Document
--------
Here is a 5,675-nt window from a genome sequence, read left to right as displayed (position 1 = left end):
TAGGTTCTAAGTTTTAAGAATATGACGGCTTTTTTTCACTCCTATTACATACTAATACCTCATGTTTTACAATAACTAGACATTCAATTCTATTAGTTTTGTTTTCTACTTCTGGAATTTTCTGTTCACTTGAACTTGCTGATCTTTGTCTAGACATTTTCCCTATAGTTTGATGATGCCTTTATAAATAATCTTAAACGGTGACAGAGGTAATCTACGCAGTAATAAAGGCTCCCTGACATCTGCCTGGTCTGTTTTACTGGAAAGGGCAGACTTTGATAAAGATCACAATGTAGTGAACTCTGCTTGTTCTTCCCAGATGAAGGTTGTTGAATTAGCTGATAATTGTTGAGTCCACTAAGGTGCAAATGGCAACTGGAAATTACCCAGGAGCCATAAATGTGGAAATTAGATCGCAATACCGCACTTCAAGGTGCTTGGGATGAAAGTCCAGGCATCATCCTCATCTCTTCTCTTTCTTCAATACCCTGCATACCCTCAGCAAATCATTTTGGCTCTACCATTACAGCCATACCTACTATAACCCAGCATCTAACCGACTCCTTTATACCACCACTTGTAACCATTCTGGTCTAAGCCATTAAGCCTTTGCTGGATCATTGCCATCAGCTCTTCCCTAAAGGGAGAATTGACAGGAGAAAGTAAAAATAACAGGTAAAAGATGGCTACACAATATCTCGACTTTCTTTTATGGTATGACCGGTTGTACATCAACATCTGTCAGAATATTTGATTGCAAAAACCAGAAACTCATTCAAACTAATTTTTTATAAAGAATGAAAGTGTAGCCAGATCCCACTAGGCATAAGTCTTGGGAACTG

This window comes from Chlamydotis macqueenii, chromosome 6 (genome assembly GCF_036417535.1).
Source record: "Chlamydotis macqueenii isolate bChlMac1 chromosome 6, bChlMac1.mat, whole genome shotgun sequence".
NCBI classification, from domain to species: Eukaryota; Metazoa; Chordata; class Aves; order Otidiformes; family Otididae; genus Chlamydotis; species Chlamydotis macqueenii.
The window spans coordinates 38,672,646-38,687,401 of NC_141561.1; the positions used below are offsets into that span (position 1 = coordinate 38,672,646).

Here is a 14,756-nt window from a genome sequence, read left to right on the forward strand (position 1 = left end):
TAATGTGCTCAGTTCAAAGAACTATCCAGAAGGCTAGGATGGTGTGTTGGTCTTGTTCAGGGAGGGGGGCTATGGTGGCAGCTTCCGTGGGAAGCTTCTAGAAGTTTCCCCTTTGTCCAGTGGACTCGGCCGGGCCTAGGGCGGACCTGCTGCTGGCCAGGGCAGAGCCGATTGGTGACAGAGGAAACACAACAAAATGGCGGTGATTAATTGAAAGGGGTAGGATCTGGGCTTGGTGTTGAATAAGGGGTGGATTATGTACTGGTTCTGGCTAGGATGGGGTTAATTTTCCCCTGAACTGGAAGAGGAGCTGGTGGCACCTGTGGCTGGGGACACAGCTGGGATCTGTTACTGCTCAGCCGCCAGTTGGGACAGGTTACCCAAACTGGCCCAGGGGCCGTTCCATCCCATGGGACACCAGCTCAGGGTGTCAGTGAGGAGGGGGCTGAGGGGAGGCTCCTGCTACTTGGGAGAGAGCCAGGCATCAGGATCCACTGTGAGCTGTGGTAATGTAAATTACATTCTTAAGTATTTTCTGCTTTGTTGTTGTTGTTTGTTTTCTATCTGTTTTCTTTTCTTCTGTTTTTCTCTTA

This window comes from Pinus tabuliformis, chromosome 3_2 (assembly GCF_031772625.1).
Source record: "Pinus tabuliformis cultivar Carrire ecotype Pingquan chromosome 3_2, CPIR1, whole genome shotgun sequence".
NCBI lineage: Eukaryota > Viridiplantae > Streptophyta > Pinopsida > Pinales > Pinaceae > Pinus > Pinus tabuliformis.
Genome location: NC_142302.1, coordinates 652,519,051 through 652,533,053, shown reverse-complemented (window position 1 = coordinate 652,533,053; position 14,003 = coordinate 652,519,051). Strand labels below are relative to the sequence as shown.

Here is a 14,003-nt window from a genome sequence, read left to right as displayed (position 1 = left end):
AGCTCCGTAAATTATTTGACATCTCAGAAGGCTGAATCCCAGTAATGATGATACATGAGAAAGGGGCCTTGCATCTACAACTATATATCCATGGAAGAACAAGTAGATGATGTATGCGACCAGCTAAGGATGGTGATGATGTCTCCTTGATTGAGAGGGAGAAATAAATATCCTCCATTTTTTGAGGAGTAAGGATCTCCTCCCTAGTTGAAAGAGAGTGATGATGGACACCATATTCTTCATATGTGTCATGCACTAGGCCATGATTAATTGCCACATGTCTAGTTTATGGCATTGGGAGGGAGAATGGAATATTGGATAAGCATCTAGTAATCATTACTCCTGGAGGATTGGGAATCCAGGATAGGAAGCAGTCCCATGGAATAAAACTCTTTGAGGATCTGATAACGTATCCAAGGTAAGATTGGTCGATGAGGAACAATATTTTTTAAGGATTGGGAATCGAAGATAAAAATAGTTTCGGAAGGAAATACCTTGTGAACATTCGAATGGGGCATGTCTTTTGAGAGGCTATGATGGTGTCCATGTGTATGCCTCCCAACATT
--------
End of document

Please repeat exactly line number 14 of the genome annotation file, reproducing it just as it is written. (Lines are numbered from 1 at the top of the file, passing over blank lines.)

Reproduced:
AGCTCCGTAAATTATTTGACATCTCAGAAGGCTGAATCCCAGTAATGATGATACATGAGAAAGGGGCCTTGCATCTACAACTATATATCCATGGAAGAACAAGTAGATGATGTATGCGACCAGCTAAGGATGGTGATGATGTCTCCTTGATTGAGAGGGAGAAATAAATATCCTCCATTTTTTGAGGAGTAAGGATCTCCTCCCTAGTTGAAAGAGAGTGATGATGGACACCATATTCTTCATATGTGTCATGCACTAGGCCATGATTAATTGCCACATGTCTAGTTTATGGCATTGGGAGGGAGAATGGAATATTGGATAAGCATCTAGTAATCATTACTCCTGGAGGATTGGGAATCCAGGATAGGAAGCAGTCCCATGGAATAAAACTCTTTGAGGATCTGATAACGTATCCAAGGTAAGATTGGTCGATGAGGAACAATATTTTTTAAGGATTGGGAATCGAAGATAAAAATAGTTTCGGAAGGAAATACCTTGTGAACATTCGAATGGGGCATGTCTTTTGAGAGGCTATGATGGTGTCCATGTGTATGCCTCCCAACATT